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NIH Grant Explores Stem Cell Regeneration Following Radiation Exposure

Chandan Guha, MD, Vice Chairman and Professor of Radiation Oncology and Pathology at Montefiore and Albert Einstein College of Medicine, received a five-year, $10.8 million National Institutes of Health grant to develop stem-cell based therapies to treat radiation-induced toxicity and prevent death in patients. The research project, conducted in partnership with Einstein, is part of a larger national homeland security initiative focused on developing radiation countermeasures. The grant is supported by the National Institute of Allergy and Infectious Diseases, and Einstein is one of seven Centers for Medical Countermeasures Against Radiation in the country. The study could have vast clinical implications for patients and military personnel.

Two years ago, Dr. Guha discovered that injecting an intestinal stem cell growth factor protein called R-spondin1 into mice protected them from lethal doses of radiation. Now, Dr. Guha and colleagues will investigate R-spondin1, which spurs intestinal stem cell regeneration, examine what other types of proteins may also have this capability and then elucidate the biological mechanisms. This research could lead to small molecule drugs that increase the therapeutic effects of cancer treatment while protecting against toxic side effects-benefiting cancer patients, as well as people exposed to radiation from nuclear energy plant disasters and military personnel and first responders exposed to terrorist attacks that involve radiation. Currently, radiation toxicity is treated by transplanting bone marrow, which is not always effective.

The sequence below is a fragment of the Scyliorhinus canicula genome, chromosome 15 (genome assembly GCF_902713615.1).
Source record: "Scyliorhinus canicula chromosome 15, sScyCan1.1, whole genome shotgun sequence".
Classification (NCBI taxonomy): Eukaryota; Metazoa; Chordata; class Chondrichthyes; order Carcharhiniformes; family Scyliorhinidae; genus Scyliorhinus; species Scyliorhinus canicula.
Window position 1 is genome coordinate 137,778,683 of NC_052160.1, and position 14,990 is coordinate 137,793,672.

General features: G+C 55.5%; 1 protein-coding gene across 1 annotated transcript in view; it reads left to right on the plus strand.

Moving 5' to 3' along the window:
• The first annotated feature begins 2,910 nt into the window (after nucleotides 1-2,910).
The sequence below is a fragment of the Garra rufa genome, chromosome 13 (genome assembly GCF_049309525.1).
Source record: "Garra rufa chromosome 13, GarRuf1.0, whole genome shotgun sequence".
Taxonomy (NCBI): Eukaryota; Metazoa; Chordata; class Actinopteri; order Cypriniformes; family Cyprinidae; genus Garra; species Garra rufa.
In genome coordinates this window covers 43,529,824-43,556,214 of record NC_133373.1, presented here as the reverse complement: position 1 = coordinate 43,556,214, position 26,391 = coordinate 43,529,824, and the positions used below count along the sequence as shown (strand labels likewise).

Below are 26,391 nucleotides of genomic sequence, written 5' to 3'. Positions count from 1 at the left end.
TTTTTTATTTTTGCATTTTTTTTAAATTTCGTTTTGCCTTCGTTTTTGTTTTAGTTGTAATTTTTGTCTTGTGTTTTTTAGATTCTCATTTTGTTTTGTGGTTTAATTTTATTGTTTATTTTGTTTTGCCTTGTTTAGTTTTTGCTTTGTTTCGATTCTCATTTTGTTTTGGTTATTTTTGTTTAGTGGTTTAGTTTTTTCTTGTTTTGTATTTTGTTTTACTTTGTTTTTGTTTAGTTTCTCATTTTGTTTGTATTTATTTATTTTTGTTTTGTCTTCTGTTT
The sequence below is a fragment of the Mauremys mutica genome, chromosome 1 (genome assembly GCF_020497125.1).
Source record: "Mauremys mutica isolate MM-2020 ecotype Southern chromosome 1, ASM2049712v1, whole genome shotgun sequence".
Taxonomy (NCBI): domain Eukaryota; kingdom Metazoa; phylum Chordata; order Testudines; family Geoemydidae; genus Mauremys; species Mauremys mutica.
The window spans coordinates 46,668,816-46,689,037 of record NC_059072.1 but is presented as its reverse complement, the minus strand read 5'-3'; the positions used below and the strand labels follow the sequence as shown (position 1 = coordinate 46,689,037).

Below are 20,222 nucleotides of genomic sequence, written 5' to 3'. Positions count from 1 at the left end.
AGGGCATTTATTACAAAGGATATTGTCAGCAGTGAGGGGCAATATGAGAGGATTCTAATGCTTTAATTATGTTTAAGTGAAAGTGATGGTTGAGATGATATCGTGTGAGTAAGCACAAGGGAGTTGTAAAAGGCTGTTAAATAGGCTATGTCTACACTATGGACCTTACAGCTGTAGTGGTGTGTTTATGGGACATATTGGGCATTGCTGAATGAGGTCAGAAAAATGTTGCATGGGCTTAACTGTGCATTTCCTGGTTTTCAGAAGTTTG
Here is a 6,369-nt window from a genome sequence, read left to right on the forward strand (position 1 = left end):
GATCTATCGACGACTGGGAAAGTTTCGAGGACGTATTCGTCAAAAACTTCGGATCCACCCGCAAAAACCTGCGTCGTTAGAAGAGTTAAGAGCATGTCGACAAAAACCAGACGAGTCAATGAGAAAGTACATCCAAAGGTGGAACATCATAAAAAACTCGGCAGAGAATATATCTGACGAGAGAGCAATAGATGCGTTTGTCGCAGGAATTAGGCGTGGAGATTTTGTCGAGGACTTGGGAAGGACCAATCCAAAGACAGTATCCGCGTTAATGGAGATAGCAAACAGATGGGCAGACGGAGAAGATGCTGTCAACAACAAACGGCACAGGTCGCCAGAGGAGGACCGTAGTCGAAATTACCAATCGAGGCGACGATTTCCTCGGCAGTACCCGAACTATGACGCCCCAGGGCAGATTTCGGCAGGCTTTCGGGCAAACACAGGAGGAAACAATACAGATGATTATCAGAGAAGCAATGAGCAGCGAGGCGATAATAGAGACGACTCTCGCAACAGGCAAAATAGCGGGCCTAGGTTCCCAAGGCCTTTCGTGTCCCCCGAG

"Low to moderate doses of radiation therapy delivered to the whole body or abdomen kill intestinal stem cells, causing the intestine to break down irreparably," said Dr. Guha. "As a result, radiation doses for abdominal cancers are kept very low to prevent a serious illness called Radiation-Induced Gastrointestinal Syndrome. Developing a new stem cell therapy that protects against intestinal injury opens up the possibility of increasing the doses of radiation and improving treatment for abdominal cancers."